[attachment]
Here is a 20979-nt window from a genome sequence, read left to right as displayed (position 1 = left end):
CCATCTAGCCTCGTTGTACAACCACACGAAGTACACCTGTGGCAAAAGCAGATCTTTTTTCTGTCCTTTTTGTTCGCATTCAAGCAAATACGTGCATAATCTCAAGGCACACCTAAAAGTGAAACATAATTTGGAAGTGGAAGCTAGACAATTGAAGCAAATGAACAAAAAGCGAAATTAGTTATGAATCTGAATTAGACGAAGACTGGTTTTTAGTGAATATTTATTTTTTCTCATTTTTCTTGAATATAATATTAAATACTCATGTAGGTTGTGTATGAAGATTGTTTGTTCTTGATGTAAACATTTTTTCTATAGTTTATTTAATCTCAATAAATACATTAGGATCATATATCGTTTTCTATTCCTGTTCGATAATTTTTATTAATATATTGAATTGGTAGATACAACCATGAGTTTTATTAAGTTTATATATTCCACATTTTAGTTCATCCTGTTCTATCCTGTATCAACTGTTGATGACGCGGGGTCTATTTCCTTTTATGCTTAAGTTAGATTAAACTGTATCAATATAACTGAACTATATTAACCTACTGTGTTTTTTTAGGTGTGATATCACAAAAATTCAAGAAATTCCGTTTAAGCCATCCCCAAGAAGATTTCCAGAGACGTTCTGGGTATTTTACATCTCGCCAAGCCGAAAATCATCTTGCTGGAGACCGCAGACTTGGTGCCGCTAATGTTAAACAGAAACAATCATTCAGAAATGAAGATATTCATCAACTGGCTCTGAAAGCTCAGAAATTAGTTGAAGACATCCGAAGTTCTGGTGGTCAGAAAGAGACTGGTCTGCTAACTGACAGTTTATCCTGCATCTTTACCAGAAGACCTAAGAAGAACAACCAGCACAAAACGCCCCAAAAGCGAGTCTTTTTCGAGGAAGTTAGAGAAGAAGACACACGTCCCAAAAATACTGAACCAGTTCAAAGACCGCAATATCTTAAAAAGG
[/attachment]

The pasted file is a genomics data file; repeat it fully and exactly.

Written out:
Here is a 20979-nt window from a genome sequence, read left to right as displayed (position 1 = left end):
CCATCTAGCCTCGTTGTACAACCACACGAAGTACACCTGTGGCAAAAGCAGATCTTTTTTCTGTCCTTTTTGTTCGCATTCAAGCAAATACGTGCATAATCTCAAGGCACACCTAAAAGTGAAACATAATTTGGAAGTGGAAGCTAGACAATTGAAGCAAATGAACAAAAAGCGAAATTAGTTATGAATCTGAATTAGACGAAGACTGGTTTTTAGTGAATATTTATTTTTTCTCATTTTTCTTGAATATAATATTAAATACTCATGTAGGTTGTGTATGAAGATTGTTTGTTCTTGATGTAAACATTTTTTCTATAGTTTATTTAATCTCAATAAATACATTAGGATCATATATCGTTTTCTATTCCTGTTCGATAATTTTTATTAATATATTGAATTGGTAGATACAACCATGAGTTTTATTAAGTTTATATATTCCACATTTTAGTTCATCCTGTTCTATCCTGTATCAACTGTTGATGACGCGGGGTCTATTTCCTTTTATGCTTAAGTTAGATTAAACTGTATCAATATAACTGAACTATATTAACCTACTGTGTTTTTTTAGGTGTGATATCACAAAAATTCAAGAAATTCCGTTTAAGCCATCCCCAAGAAGATTTCCAGAGACGTTCTGGGTATTTTACATCTCGCCAAGCCGAAAATCATCTTGCTGGAGACCGCAGACTTGGTGCCGCTAATGTTAAACAGAAACAATCATTCAGAAATGAAGATATTCATCAACTGGCTCTGAAAGCTCAGAAATTAGTTGAAGACATCCGAAGTTCTGGTGGTCAGAAAGAGACTGGTCTGCTAACTGACAGTTTATCCTGCATCTTTACCAGAAGACCTAAGAAGAACAACCAGCACAAAACGCCCCAAAAGCGAGTCTTTTTCGAGGAAGTTAGAGAAGAAGACACACGTCCCAAAAATACTGAACCAGTTCAAAGACCGCAATATCTTAAAAAGG